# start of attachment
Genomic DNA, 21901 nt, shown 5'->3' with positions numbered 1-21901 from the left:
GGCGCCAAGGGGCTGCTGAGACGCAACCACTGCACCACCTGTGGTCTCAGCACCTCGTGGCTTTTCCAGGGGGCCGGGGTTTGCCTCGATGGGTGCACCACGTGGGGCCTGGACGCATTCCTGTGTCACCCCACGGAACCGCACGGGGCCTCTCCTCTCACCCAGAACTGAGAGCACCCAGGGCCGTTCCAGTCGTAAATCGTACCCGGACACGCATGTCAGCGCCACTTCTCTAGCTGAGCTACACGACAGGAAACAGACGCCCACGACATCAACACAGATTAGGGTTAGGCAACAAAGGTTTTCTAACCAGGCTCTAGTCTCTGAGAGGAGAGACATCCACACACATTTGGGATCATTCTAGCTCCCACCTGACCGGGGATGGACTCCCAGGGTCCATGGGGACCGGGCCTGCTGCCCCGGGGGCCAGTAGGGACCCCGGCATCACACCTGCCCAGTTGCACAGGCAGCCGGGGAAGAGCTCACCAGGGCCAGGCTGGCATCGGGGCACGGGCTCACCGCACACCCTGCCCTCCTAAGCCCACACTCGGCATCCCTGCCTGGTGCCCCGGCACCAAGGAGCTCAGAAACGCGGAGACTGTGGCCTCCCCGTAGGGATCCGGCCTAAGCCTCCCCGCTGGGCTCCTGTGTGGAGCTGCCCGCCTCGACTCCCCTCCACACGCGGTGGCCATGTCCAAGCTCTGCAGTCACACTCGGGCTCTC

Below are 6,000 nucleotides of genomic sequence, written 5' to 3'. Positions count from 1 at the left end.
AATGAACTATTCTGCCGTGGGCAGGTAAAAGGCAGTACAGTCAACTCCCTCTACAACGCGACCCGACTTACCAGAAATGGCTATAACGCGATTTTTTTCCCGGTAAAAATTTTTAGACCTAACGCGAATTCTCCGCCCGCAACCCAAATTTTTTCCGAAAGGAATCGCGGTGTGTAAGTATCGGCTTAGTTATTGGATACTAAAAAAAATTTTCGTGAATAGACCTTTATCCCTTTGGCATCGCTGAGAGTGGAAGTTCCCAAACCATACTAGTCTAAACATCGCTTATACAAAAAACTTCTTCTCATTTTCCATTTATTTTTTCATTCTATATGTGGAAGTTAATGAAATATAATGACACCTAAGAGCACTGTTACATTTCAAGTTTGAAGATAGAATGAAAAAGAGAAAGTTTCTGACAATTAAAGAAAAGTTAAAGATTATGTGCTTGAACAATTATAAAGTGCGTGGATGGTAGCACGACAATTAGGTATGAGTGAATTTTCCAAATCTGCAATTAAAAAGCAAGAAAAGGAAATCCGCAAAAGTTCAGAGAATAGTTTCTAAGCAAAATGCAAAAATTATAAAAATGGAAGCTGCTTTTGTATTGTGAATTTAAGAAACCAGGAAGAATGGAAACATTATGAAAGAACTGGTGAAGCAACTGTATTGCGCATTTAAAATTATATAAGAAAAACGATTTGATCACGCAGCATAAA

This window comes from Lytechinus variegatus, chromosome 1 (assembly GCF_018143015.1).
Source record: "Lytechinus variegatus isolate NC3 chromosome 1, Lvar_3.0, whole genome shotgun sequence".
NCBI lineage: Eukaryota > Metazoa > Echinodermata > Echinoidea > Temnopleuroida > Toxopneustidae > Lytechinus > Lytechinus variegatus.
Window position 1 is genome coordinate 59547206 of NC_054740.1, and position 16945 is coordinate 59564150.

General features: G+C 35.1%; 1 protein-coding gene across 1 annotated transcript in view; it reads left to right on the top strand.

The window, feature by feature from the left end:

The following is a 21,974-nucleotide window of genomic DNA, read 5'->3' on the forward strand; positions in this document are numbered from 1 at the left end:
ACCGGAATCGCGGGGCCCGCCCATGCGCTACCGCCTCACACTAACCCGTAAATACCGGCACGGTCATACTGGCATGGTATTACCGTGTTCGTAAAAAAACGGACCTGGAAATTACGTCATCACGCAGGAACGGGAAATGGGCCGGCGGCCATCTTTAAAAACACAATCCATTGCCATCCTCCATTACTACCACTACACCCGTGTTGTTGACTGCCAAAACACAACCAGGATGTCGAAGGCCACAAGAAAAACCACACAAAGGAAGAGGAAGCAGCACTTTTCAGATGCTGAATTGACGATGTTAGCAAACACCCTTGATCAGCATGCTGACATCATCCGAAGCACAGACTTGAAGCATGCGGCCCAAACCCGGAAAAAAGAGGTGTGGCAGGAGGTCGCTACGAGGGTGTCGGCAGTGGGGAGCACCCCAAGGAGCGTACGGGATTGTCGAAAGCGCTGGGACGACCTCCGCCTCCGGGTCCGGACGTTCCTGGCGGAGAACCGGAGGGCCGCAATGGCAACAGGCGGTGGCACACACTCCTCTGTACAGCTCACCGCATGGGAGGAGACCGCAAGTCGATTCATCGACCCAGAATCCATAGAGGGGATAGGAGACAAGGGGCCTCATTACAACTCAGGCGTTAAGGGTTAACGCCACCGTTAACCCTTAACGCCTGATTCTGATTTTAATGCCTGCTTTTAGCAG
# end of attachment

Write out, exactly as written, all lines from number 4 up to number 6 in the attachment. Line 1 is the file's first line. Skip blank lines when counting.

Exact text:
AATGAACTATTCTGCCGTGGGCAGGTAAAAGGCAGTACAGTCAACTCCCTCTACAACGCGACCCGACTTACCAGAAATGGCTATAACGCGATTTTTTTCCCGGTAAAAATTTTTAGACCTAACGCGAATTCTCCGCCCGCAACCCAAATTTTTTCCGAAAGGAATCGCGGTGTGTAAGTATCGGCTTAGTTATTGGATACTAAAAAAAATTTTCGTGAATAGACCTTTATCCCTTTGGCATCGCTGAGAGTGGAAGTTCCCAAACCATACTAGTCTAAACATCGCTTATACAAAAAACTTCTTCTCATTTTCCATTTATTTTTTCATTCTATATGTGGAAGTTAATGAAATATAATGACACCTAAGAGCACTGTTACATTTCAAGTTTGAAGATAGAATGAAAAAGAGAAAGTTTCTGACAATTAAAGAAAAGTTAAAGATTATGTGCTTGAACAATTATAAAGTGCGTGGATGGTAGCACGACAATTAGGTATGAGTGAATTTTCCAAATCTGCAATTAAAAAGCAAGAAAAGGAAATCCGCAAAAGTTCAGAGAATAGTTTCTAAGCAAAATGCAAAAATTATAAAAATGGAAGCTGCTTTTGTATTGTGAATTTAAGAAACCAGGAAGAATGGAAACATTATGAAAGAACTGGTGAAGCAACTGTATTGCGCATTTAAAATTATATAAGAAAAACGATTTGATCACGCAGCATAAA

This window comes from Lytechinus variegatus, chromosome 1 (assembly GCF_018143015.1).
Source record: "Lytechinus variegatus isolate NC3 chromosome 1, Lvar_3.0, whole genome shotgun sequence".